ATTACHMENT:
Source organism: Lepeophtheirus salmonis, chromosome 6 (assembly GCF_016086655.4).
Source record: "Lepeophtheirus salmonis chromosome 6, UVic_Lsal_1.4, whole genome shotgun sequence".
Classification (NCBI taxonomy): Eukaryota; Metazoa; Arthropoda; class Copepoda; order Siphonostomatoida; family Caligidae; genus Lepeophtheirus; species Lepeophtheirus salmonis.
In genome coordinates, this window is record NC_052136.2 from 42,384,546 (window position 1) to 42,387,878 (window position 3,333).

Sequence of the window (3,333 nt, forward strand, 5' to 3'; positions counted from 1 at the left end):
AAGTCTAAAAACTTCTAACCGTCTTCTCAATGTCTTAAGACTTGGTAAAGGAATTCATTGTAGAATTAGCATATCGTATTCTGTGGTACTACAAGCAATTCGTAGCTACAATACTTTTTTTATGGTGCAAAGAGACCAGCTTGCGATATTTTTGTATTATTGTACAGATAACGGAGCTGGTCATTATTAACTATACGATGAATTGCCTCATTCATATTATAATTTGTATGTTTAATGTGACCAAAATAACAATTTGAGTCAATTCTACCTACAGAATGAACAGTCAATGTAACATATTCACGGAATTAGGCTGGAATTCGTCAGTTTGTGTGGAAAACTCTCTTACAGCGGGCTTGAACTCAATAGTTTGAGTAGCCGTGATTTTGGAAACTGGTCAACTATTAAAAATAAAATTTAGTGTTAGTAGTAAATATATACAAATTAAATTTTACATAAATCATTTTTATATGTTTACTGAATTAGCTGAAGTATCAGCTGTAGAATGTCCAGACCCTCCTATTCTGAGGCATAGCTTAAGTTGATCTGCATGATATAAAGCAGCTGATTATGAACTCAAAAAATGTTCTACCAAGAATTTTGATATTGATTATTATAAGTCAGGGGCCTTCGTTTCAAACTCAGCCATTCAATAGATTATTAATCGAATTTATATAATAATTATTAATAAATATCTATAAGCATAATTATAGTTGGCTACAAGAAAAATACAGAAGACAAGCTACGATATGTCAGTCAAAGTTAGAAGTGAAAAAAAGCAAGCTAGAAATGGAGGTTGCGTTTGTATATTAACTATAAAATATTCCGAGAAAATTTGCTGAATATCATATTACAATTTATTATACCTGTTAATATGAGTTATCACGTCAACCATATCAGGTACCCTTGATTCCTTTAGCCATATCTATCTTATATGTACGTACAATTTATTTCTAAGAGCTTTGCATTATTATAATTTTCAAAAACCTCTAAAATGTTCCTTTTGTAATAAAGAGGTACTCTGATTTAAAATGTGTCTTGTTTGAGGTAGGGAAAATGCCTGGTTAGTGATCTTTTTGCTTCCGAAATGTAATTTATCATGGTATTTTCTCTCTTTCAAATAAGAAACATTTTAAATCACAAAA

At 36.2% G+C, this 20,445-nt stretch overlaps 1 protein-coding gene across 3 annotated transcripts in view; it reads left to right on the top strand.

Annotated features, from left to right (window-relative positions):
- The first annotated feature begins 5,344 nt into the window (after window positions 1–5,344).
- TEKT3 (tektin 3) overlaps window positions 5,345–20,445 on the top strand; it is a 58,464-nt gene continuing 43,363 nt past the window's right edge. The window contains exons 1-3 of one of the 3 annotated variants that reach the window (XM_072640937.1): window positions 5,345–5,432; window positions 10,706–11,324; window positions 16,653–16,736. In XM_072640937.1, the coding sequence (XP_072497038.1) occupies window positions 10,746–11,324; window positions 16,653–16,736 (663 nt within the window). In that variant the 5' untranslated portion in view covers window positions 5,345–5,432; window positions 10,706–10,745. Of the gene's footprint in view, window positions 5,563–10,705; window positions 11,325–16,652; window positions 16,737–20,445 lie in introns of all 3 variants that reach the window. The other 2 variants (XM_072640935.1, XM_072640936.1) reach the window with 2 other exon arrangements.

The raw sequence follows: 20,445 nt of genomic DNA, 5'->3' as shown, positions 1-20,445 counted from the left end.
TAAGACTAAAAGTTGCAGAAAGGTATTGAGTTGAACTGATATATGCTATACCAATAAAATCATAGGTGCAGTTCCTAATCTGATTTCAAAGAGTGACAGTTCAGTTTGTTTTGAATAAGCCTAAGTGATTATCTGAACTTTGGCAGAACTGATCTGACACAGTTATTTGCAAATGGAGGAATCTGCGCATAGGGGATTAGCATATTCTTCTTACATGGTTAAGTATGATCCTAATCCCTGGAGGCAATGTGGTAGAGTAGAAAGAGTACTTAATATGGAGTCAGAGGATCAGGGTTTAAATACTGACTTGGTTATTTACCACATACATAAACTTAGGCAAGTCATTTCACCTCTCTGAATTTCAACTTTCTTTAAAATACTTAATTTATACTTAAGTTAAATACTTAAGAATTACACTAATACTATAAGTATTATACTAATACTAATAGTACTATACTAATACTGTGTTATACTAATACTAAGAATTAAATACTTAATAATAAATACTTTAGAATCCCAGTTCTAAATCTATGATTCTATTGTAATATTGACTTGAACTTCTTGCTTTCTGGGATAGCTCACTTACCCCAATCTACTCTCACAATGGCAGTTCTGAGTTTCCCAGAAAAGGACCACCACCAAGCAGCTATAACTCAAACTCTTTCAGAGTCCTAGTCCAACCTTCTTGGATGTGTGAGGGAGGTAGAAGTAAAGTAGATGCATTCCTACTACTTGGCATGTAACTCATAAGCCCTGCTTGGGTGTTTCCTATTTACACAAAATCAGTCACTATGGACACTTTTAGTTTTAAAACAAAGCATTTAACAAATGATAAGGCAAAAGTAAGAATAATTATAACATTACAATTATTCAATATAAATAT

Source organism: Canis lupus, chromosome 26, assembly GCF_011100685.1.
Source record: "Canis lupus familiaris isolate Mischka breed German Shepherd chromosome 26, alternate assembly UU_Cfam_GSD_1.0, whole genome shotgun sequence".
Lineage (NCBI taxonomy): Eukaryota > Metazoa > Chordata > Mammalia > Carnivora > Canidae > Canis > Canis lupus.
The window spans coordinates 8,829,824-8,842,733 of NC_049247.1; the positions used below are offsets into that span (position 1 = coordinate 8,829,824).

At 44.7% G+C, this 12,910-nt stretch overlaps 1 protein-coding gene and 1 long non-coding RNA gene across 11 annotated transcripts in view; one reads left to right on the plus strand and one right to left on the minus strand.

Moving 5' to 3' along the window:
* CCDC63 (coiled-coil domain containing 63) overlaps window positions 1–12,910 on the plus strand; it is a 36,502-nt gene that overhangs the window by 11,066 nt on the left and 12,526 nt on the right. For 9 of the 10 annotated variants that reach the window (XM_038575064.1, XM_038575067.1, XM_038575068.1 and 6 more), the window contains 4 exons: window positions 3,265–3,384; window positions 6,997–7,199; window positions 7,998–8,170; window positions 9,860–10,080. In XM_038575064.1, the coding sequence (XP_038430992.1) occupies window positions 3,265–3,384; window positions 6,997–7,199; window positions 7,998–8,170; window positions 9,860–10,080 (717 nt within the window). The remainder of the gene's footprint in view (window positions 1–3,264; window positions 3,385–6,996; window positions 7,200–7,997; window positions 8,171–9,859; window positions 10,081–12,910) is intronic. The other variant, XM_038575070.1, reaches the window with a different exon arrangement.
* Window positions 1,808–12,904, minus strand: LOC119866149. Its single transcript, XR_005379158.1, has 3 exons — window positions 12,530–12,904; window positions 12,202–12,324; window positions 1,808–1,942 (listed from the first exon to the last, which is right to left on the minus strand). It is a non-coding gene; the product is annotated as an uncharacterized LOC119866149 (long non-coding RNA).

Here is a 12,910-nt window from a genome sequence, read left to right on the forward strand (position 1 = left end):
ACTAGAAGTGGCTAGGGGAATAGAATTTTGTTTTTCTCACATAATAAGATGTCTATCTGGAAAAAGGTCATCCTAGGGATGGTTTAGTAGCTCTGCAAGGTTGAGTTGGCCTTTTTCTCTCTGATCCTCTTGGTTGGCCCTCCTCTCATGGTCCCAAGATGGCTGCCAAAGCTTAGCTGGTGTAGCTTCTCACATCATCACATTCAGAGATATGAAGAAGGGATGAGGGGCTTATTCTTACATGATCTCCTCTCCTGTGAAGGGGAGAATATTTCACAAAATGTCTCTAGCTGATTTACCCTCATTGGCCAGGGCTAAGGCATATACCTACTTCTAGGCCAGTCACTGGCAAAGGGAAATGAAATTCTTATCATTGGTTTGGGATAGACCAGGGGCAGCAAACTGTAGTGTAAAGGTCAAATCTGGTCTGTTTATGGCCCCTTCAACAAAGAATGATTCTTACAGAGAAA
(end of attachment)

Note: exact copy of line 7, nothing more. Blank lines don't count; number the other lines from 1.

At 36.2% G+C, this 20,445-nt stretch overlaps 1 protein-coding gene across 3 annotated transcripts in view; it reads left to right on the top strand.